"It's ironic: the two compete as you heat them. We did see CO2 release, but we're not sure whether that was from organics or not."
Professor Smith said several lines of evidence pointed to the past action of liquid water on the northern plains. These included the presence of aqueous minerals, cloddy, cemented soil and the discovery that some of the ice was "segregated", as if it had melted.
"It's probable that in a warmer, wetter climate, as when the obliquity (the extent to which Mars is tilted on its axis) changes, this could be a place where liquid water is found. That doesn't mean it's a lake. It just means that the soil is wet," Professor Smith, from the University of Arizona, explained.
Dr Nilton Renno thinks he has seen evidence of salty liquid-water droplets
The discovery of calcium carbonate in the soil is also suggestive of the past action of liquid water. The substance is found in rocks all over Earth and is the main component in limescale.
Peter Smith said it occurred at levels of 3-5% at the Phoenix landing site, probably forming as carbon dioxide from the Martian atmosphere dissolved into liquid water, forming a weak acid which leached calcium out of the soil.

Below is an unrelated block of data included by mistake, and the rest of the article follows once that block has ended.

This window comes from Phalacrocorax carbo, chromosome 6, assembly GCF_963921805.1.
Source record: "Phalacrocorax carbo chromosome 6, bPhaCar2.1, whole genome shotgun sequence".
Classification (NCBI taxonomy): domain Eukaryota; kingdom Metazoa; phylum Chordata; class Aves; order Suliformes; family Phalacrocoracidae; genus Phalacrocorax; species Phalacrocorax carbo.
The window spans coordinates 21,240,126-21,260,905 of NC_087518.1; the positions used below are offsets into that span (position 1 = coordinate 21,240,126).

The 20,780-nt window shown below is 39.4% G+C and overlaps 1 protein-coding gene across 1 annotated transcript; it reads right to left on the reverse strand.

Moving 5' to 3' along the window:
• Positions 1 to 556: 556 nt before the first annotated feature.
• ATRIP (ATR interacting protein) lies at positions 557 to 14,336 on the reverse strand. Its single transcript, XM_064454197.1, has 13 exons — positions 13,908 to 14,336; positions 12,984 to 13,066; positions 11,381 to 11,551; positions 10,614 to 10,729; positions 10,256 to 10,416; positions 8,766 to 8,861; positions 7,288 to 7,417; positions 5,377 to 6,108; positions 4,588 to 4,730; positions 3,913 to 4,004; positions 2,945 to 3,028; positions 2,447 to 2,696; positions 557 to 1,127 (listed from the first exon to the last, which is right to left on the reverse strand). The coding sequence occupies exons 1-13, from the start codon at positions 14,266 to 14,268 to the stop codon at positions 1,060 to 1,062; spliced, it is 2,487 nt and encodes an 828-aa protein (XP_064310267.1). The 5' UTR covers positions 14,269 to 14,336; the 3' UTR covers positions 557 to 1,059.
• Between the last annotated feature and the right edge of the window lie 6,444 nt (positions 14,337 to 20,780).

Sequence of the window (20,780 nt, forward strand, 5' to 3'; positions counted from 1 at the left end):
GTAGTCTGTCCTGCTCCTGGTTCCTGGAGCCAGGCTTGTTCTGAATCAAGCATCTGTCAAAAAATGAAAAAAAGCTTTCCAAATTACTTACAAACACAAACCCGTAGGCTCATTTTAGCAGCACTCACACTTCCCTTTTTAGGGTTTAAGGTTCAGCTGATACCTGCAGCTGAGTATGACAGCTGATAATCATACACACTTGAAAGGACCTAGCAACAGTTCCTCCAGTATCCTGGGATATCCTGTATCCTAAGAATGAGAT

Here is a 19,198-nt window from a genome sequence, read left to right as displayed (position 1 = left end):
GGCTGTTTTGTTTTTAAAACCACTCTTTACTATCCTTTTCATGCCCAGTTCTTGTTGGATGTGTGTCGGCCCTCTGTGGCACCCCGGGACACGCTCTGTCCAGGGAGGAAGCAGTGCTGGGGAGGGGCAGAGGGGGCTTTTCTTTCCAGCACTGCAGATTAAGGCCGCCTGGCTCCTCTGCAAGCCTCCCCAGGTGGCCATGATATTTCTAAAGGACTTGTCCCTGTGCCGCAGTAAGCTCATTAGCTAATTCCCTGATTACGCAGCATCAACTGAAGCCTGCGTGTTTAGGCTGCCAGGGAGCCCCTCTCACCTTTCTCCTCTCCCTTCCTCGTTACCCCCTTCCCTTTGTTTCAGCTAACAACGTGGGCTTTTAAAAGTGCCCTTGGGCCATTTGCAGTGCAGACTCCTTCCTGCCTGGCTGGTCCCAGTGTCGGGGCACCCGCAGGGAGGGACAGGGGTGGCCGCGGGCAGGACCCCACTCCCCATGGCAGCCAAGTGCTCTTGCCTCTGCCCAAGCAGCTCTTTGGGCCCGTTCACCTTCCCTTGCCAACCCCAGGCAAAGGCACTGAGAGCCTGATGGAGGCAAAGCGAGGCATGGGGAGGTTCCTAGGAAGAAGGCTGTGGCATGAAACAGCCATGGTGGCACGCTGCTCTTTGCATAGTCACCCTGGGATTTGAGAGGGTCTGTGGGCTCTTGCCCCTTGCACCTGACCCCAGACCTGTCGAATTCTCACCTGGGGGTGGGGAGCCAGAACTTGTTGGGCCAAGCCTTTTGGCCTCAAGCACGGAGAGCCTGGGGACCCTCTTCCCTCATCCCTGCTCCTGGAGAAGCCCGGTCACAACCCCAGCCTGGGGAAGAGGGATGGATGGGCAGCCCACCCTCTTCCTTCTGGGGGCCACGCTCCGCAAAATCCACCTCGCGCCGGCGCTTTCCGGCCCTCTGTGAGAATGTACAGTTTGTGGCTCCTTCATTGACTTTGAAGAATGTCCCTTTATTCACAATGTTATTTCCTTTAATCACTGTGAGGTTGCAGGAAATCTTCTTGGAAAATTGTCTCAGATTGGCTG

But Dr Nilton Renno, from the University of Michigan, US, presented evidence that droplets of liquid water could actually be seen in photographs of a strut of the spacecraft's landing leg.
"The (spheroids) move, drip and merge," Dr Renno explained.
But Mike Hecht and Dr Tom Pike, from Imperial College London, UK, believe the droplets are more likely to be frost.
"The photographs are clipped from the corners of relatively low resolution images, so the number of pixels across those droplets is very small. Trying to ascribe shapes to them, to say they are spheres - which are characteristic of liquid - is going beyond the quality of the images," said Mike Hecht.
Secondly, he thought the thermodynamics of the Martian environment were not consistent with the relatively large changes in the sizes of droplets seen in the images.
Dr Renno told the conference that ice particles were usually not just spheroidal, and did not move in the way the droplets did.
Mike Hecht said frost was able to move more readily in the Martian environment than it did on Earth because of the thin air.
However, the JPL scientist emphasised his agreement with Dr Renno on most areas concerning the properties of perchlorates at the Phoenix landing site.
Launched from Earth in August 2007, Phoenix landed further north than any previous mission to the Martian surface.
It conducted science operations for more than five months before succumbing to the cold and dark of the Martian winter. The robot dug, scooped, baked, sniffed and tasted the Martian soil to test whether it has ever been capable of supporting life.
It became the first mission to Mars to sample the water-ice it found just centimetres below the topsoil. Chunks of ice were seen to vaporise before the lander's cameras.
Phoenix landed further north than previous missions